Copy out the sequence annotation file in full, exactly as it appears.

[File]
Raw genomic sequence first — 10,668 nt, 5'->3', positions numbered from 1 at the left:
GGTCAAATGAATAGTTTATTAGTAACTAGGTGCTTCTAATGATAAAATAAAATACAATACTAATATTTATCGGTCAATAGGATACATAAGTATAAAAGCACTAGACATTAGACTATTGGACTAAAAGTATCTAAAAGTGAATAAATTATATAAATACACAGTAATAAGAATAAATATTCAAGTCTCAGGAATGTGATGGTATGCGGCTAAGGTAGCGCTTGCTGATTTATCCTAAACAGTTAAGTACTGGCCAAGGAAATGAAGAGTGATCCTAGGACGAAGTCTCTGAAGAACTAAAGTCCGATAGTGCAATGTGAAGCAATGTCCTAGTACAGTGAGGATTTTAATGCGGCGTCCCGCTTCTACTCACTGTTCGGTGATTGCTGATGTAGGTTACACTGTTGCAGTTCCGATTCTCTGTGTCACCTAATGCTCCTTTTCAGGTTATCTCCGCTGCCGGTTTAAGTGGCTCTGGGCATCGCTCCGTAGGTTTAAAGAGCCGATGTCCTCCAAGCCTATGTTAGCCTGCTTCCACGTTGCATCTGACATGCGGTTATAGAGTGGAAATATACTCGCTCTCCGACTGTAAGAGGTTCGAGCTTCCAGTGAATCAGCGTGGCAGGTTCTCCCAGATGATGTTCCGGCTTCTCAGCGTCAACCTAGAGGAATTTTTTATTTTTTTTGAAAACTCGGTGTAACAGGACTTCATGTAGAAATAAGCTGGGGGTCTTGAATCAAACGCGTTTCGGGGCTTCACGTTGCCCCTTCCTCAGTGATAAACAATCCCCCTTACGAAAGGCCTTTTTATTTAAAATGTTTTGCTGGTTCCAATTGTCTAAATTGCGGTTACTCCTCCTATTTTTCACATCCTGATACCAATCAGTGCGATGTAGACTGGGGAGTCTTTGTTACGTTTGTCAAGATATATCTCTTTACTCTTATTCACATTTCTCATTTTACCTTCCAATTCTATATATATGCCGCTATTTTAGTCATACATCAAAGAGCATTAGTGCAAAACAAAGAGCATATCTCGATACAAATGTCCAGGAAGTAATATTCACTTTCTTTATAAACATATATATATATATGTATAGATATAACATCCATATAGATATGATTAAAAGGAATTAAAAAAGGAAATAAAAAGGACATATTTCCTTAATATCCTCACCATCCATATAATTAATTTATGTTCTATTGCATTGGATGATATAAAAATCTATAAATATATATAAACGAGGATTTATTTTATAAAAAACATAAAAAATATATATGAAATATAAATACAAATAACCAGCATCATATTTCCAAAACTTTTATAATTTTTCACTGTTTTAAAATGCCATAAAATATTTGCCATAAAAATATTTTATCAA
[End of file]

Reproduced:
Raw genomic sequence first — 10,668 nt, 5'->3', positions numbered from 1 at the left:
GGTCAAATGAATAGTTTATTAGTAACTAGGTGCTTCTAATGATAAAATAAAATACAATACTAATATTTATCGGTCAATAGGATACATAAGTATAAAAGCACTAGACATTAGACTATTGGACTAAAAGTATCTAAAAGTGAATAAATTATATAAATACACAGTAATAAGAATAAATATTCAAGTCTCAGGAATGTGATGGTATGCGGCTAAGGTAGCGCTTGCTGATTTATCCTAAACAGTTAAGTACTGGCCAAGGAAATGAAGAGTGATCCTAGGACGAAGTCTCTGAAGAACTAAAGTCCGATAGTGCAATGTGAAGCAATGTCCTAGTACAGTGAGGATTTTAATGCGGCGTCCCGCTTCTACTCACTGTTCGGTGATTGCTGATGTAGGTTACACTGTTGCAGTTCCGATTCTCTGTGTCACCTAATGCTCCTTTTCAGGTTATCTCCGCTGCCGGTTTAAGTGGCTCTGGGCATCGCTCCGTAGGTTTAAAGAGCCGATGTCCTCCAAGCCTATGTTAGCCTGCTTCCACGTTGCATCTGACATGCGGTTATAGAGTGGAAATATACTCGCTCTCCGACTGTAAGAGGTTCGAGCTTCCAGTGAATCAGCGTGGCAGGTTCTCCCAGATGATGTTCCGGCTTCTCAGCGTCAACCTAGAGGAATTTTTTATTTTTTTTGAAAACTCGGTGTAACAGGACTTCATGTAGAAATAAGCTGGGGGTCTTGAATCAAACGCGTTTCGGGGCTTCACGTTGCCCCTTCCTCAGTGATAAACAATCCCCCTTACGAAAGGCCTTTTTATTTAAAATGTTTTGCTGGTTCCAATTGTCTAAATTGCGGTTACTCCTCCTATTTTTCACATCCTGATACCAATCAGTGCGATGTAGACTGGGGAGTCTTTGTTACGTTTGTCAAGATATATCTCTTTACTCTTATTCACATTTCTCATTTTACCTTCCAATTCTATATATATGCCGCTATTTTAGTCATACATCAAAGAGCATTAGTGCAAAACAAAGAGCATATCTCGATACAAATGTCCAGGAAGTAATATTCACTTTCTTTATAAACATATATATATATATGTATAGATATAACATCCATATAGATATGATTAAAAGGAATTAAAAAAGGAAATAAAAAGGACATATTTCCTTAATATCCTCACCATCCATATAATTAATTTATGTTCTATTGCATTGGATGATATAAAAATCTATAAATATATATAAACGAGGATTTATTTTATAAAAAACATAAAAAATATATATGAAATATAAATACAAATAACCAGCATCATATTTCCAAAACTTTTATAATTTTTCACTGTTTTAAAATGCCATAAAATATTTGCCATAAAAATATTTTATCAA